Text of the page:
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The best neuroscience images of 2013

December 27, 2013

Brainbow - featured

The brain bank science blog (by a group of Manchester, UK-based scientists) has posted 12 images from 2013 that are as much fantastic works of art as neuroscience. Shown here: “Brainbow,” a transgenic system designed to label different types of brain cells in a festive panoply of colors.

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Reflected hidden faces in photographs revealed in pupil

What do your Instagram and Facebook photos reveal?
December 27, 2013

corneal reflections - featured

The pupil* of the eye in a photograph of a face can be mined for hidden information, such as reflected faces of the photographer and bystanders, according to research led by Dr. Rob Jenkins, of the Department of Psychology at the University of York and published in PLOS ONE (open access).

The researchers say that in crimes in which the victims are photographed, such as hostage… read more

New data-compression method reduces big-data bottleneck

Outperforms and enhances JPEG, handles both analog and digital signals
December 26, 2013

warped_clocks_for_Mchin_release

A new “warping” data compression method that outperforms existing techniques has been developed byUCLA Henry Samueli School of Engineering and Applied Science researchers, based on the graphic art technique of anamorphism.

The JALALI-LAB group, led by Bahram Jalali, holder of the Northrop Grumman Opto-Electronic Chair in Electrical Engineering, discovered that it is possible to achieve data compression by stretching and warping the data using a… read more

Graphene + magnetic field creates exotic new quantum electronic states

Could make graphene suitable for quantum computing for high-priority computational tasks
December 26, 2013

mit_graphene_magfield

MIT research has found additional potential for graphene that could make it suitable for exotic uses such as quantum computing.

Under an extremely powerful magnetic field and at extremely low temperature, the researchers found, graphene can effectively filter electrons according to the direction of their spin, something that cannot be done by any conventional electronic system.

The trick:

  • Turn on a powerful magnetic field

read more

Liquid crystal ‘flowers’ that can be used as lenses

December 24, 2013

bright field liquid crystal flower

A team of material scientists, chemical engineers and physicists from the University of Pennsylvania has made another advance in their effort to use liquid crystals as a medium for assembling structures.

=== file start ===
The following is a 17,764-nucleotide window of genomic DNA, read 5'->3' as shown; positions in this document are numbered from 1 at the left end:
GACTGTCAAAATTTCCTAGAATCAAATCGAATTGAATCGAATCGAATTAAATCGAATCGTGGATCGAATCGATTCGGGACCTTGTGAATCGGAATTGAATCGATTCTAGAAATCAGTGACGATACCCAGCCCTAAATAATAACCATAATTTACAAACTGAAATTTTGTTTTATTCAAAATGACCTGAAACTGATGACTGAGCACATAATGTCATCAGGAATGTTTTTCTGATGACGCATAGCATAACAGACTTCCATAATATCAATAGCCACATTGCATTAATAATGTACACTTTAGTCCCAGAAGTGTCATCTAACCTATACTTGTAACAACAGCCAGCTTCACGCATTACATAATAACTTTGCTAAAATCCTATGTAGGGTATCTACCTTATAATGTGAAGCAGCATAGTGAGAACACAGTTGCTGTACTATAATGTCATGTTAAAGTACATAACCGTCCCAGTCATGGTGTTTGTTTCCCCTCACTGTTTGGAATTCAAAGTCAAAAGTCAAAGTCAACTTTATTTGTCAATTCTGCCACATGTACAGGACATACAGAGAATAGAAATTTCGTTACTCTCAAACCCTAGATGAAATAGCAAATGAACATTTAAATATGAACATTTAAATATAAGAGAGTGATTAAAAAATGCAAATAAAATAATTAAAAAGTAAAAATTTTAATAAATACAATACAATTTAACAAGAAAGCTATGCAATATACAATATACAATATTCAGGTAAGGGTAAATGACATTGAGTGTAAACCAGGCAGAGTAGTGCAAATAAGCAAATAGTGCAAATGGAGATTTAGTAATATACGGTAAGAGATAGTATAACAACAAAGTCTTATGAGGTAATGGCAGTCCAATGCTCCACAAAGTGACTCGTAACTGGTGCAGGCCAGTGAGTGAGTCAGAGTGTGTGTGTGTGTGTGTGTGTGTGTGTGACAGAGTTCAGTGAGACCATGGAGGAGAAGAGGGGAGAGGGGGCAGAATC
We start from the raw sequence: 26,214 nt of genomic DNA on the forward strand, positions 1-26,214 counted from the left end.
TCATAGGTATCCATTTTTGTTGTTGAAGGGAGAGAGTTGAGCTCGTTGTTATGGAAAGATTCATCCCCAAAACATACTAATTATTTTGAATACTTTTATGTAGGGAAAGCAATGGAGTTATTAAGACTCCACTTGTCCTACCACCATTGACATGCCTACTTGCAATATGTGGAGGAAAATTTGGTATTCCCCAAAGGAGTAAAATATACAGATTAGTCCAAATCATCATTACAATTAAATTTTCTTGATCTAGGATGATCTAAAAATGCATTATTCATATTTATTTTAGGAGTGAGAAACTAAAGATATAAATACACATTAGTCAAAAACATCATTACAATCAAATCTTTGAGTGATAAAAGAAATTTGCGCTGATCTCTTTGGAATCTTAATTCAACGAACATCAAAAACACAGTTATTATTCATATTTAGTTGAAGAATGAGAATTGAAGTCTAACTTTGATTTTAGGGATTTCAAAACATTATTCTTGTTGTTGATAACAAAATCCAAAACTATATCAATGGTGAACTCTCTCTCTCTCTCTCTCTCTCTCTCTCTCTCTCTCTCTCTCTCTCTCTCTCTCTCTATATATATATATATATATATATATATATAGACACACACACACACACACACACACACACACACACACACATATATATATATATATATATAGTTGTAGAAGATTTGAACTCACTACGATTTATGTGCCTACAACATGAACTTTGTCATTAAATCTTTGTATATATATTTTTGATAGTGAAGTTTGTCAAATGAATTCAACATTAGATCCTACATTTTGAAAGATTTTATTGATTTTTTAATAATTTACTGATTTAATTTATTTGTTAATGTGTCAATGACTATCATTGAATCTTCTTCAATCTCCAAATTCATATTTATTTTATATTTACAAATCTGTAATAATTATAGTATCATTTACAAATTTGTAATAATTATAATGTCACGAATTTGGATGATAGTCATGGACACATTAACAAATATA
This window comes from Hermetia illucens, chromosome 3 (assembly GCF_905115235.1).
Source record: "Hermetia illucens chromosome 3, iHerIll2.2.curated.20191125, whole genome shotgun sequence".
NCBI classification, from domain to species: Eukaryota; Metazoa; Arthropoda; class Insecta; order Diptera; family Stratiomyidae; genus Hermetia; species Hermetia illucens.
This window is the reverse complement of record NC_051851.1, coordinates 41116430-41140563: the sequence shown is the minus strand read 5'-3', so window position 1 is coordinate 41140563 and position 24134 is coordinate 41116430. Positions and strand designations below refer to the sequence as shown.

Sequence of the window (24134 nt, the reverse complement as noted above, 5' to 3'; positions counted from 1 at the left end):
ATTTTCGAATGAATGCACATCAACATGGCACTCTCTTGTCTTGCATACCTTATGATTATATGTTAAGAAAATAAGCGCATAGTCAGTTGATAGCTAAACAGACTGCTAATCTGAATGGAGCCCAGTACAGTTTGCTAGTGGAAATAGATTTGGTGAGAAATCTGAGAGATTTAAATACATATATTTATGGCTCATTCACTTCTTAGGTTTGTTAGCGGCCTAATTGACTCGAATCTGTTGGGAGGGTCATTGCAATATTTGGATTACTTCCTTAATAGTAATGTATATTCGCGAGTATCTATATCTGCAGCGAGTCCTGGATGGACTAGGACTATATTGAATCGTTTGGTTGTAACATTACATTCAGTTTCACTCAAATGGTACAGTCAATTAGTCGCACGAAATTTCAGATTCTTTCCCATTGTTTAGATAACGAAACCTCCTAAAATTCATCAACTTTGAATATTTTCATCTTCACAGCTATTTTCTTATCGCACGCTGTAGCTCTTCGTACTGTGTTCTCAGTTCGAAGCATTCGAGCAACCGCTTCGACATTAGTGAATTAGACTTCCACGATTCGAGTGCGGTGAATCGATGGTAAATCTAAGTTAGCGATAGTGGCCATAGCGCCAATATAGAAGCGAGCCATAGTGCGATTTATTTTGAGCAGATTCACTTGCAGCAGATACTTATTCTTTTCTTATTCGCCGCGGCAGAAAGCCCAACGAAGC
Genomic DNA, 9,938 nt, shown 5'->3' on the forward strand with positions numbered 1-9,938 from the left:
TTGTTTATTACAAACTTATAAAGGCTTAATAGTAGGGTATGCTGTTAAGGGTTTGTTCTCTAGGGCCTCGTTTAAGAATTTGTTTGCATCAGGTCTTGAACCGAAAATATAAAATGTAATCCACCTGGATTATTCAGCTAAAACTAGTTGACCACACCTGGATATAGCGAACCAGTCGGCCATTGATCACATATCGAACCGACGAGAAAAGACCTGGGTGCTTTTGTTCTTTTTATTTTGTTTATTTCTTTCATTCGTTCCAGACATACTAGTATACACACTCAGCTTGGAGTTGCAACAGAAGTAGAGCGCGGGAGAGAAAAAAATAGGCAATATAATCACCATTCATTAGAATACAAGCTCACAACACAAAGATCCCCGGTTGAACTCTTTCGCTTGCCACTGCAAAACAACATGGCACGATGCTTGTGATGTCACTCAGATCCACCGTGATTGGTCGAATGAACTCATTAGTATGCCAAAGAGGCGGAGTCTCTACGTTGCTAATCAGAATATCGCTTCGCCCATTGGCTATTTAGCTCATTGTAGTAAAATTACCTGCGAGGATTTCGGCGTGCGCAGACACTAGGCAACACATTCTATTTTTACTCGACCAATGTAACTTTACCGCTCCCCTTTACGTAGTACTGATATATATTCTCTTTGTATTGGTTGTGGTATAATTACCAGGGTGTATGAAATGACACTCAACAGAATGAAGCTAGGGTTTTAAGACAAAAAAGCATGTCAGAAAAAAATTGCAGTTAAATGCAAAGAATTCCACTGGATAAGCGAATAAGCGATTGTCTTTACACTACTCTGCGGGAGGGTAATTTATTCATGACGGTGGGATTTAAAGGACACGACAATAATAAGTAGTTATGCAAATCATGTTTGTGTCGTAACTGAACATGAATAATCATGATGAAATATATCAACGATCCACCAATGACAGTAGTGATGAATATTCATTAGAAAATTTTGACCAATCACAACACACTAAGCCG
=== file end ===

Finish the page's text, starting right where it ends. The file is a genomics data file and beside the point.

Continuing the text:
In their earlier studies, the team produced patterns of “defects,” useful disruptions in the repeating patterns found in liquid crystals, in nanoscale grids and rings. The new study adds a more complex pattern out of an even simpler… read more

DNA motor ‘walks’ along nanotube, transports nanoparticle cargo

December 24, 2013

Molecular model of a nanoparticle-functionalized, DNAzyme-based motor on an RNA-decorated nanotube track. The DNAzyme motor consists of a catalytic core (green) and recognition arms (red). Cadmium sulfide nanocrystals (yellow) and carbon nanotubes (black) are used as a model system for the cargo and a one-dimensional track.

Researchers have created a new type of molecular motor made of DNA and demonstrated its potential by using it to transport a nanoparticle along the length of a carbon nanotube.

The design was inspired by natural biological motors that have evolved to perform specific tasks critical to the function of cells, said Jong Hyun Choi, a Purdue University assistant professor of mechanical engineering.

Controllableread more

The brain’s visual data-compression algorithm

December 24, 2013

jancke_cerebral_cortex__c__jancke

Researchers have assumed that visual information in the brain was transmitted almost in its entirety from its entry point, the primary visual cortex (V1).

“We intuitively assume that our visual system generates a continuous stream of images, just like a video camera,” said Dr. Dirk Jancke from the Institute for Neural Computation at Ruhr University.

“However, we have now demonstrated that the visual cortex suppresses… read more

How we process numbers is revealed in our brain structure

December 24, 2013

brain_numbers

How to you visualize numbers? Spatially, or in some other way?